Ice At Heart

By: Sophie Weston

“You wanted me as much as I wanted you.”

Gaby opened her mouth to deny it, met the gray eyes and shut it again.

“I’m not excusing myself. God knows, I shouldn’t have let things get out of control like that,” Sven said levelly. “But it wasn’t just me. And you know it.”

Gaby stared at him. He was right. She thought of the fire in her blood, the wild moments when she had stopped thinking altogether.

“Gabrielle, if you hadn’t remembered something nasty, you and I would be making love right now,” Sven Hedberg told her. He stood and looked down at her consideringly.

“I’m going to find out what it is. We’re going to deal with it. And then—” he gave her a slow smile “—we’ll make love properly.”

Born in London, Sophie Weston is by nature a traveler, who started writing when she was five. She wrote her first romance while recovering from illness, thinking her traveling days were over. She was wrong, but she enjoyed writing so much that she has carried on. These days she lives in the heart of the city with two demanding cats and a cherry tree—and travels the world looking for settings for her stories. On her inspiration for Ice at Heart, Sophie Weston says, “As a schoolgirl I had a Swedish penfriend who taught me that Swedish children quite expected to speak other languages fluently and to travel and work abroad when they grew up. It was my first introduction to a true internationalist!”


‘I’M SORRY, Miss Hyssop. Your father won’t keep you a moment,’ said the polite personal assistant.

Gaby Hyssop chuckled. She had never visited her father when he had not kept her waiting. His assistants were usually instructed to ply her with magazines in which he was admiringly interviewed. They would also bring her coffee, the quality of which was designed to make his only daughter regret her decision to live in London when she left music college, rather than join her father in Los Angeles as he had asked her to do.

‘Something to read?’ the girl offered.

Gaby bit back a grin. Its cover displayed a photograph of Michael Hyssop, alternative practitioner to the stars, with his arm round an adoring beauty. The fact that the woman was on her third come-back and was a self-proclaimed ex-alcoholic only made it the more interesting from Michael’s point of view, Gaby thought. Presumably he’d had a hand in her recovery.

‘Thank you,’ she said gravely.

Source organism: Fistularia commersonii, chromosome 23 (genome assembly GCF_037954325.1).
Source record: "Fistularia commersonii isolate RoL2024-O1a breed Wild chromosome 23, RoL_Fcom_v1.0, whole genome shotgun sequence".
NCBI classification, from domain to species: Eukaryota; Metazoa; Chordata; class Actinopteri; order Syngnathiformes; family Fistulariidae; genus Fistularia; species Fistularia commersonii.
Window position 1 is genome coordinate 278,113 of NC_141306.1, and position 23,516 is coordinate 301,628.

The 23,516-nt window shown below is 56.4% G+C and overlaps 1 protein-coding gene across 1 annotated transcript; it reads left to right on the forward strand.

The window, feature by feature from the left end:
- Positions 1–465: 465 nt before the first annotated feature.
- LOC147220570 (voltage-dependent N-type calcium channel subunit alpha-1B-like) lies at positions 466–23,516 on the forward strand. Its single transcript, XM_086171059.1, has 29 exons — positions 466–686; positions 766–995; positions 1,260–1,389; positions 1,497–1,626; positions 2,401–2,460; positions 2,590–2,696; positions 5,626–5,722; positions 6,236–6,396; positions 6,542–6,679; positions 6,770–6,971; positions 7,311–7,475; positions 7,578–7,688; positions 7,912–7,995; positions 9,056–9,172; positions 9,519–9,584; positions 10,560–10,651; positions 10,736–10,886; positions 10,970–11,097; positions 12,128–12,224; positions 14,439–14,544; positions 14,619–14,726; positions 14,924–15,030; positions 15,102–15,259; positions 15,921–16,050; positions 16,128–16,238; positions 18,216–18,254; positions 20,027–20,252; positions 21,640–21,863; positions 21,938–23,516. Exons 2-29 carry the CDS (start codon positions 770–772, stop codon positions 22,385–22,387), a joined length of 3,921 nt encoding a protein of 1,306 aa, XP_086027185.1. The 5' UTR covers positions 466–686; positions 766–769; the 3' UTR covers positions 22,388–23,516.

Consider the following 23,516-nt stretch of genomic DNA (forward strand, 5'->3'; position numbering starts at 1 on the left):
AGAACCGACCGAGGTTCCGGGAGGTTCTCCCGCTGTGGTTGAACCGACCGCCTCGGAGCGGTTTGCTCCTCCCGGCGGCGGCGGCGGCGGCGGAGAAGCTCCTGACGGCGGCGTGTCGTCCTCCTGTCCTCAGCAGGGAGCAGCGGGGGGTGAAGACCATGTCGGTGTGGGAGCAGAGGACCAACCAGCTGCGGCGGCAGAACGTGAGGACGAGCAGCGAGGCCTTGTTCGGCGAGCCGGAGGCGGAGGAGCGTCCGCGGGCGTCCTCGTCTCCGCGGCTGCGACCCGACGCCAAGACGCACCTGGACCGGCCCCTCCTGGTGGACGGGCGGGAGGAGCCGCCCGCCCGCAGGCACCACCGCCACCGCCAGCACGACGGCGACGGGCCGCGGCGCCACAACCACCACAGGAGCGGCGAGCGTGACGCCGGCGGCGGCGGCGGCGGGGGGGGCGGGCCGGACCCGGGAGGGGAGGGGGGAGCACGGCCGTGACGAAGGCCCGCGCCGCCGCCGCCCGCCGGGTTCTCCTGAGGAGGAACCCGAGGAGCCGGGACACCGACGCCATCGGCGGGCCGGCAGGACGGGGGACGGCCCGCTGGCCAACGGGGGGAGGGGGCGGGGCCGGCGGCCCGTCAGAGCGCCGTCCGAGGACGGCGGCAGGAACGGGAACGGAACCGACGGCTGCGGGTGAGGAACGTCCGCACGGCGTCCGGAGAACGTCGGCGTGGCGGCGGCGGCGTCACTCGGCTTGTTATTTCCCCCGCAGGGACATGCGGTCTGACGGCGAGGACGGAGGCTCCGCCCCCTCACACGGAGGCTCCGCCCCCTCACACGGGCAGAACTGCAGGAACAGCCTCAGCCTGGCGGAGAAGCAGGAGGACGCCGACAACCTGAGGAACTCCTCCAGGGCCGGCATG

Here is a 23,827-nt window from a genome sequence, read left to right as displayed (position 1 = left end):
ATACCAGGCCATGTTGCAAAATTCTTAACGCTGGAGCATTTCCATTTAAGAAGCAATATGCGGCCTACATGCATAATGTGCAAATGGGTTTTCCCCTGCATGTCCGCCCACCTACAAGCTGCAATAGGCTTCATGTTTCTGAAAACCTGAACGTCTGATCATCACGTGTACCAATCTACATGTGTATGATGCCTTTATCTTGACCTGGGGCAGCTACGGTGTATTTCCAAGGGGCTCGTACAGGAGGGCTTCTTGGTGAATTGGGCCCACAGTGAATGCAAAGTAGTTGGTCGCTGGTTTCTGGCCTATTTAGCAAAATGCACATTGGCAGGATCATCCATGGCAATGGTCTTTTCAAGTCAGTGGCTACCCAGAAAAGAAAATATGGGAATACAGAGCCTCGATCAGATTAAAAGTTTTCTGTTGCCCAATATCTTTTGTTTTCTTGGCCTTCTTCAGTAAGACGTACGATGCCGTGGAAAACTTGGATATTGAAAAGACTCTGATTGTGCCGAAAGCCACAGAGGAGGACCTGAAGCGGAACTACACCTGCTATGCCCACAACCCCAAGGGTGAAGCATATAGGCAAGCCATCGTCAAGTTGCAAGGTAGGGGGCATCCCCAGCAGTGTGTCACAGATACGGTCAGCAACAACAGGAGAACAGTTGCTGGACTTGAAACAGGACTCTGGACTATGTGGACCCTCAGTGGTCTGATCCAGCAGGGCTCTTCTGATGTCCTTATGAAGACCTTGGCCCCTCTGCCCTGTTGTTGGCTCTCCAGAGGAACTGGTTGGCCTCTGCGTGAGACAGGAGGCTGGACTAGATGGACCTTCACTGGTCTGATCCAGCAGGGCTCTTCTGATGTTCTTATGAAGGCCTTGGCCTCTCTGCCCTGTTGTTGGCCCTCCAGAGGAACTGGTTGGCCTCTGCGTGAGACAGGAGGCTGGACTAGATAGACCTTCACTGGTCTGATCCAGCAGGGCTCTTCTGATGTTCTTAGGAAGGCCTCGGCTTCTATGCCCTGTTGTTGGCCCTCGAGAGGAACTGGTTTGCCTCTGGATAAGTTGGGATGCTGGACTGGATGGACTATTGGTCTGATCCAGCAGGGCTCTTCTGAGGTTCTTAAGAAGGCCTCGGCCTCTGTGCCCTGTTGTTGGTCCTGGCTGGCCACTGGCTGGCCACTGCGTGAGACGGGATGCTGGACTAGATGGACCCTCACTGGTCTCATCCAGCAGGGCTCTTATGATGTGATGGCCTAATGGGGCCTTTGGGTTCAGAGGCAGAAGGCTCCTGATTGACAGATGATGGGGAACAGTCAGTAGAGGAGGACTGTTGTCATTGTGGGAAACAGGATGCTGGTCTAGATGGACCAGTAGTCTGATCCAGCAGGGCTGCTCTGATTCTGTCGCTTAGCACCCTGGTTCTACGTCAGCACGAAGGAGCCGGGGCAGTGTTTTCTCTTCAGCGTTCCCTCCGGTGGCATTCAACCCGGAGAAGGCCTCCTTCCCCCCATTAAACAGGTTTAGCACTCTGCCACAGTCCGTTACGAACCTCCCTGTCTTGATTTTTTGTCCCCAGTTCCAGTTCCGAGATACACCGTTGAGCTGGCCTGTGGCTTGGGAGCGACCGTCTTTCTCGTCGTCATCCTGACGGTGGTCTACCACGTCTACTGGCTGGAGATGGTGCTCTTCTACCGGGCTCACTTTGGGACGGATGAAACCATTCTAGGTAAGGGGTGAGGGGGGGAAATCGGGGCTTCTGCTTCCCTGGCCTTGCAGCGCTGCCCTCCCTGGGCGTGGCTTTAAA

The girl gave her a relieved smile and went back to her computer screen. Gaby pulled the long rope of her shining chestnut hair over her shoulder and sank down on to a sumptuous couch to read about her father’s triumphs.

There was nothing particularly gripping in it, she found as she flicked through the pages. Both her parents were alternative therapists and she knew a lot of the theory from her mother. But while Anne was interested in deep healing and experiment, Michael ran a more successful and highly publicised practice in Hollywood. Anne, an intense and unworldly creature, was frankly scathing about it.

Gaby was rueful, remembering. Her mother had run out of patience with Michael and his love-affair with the media some years ago. In the last furious row, which Gaby still could not remember without wincing, Anne had called him a shallow showman. That was just before she walked out, leaving him in LA and bringing their only child home to London.

Gaby considered his photograph now, her head on one side. He was still a fine-looking man, she thought.

The telephone on the girl’s desk buzzed. She answered it. By the way her voice instantly warmed, Gaby knew who it was on the other end of the telephone. Could you dazzle someone over the telephone? she mused, as the girl put down the instrument with a far-away look in her eyes and turned to her.

‘Mr Hyssop says would you like some real American coffee?’ she said.

Gaby laughed aloud.

‘Doesn’t change, does he?’ she said with affection. ‘No, thank you. I’ll carry on reading his Press notices.’

The girl gave her an uneasy smile and went back to her work. Gaby selected another magazine. Michael or someone had marked one of the glossy gossip column snippets in a red biro. She ran her eye over it without much interest.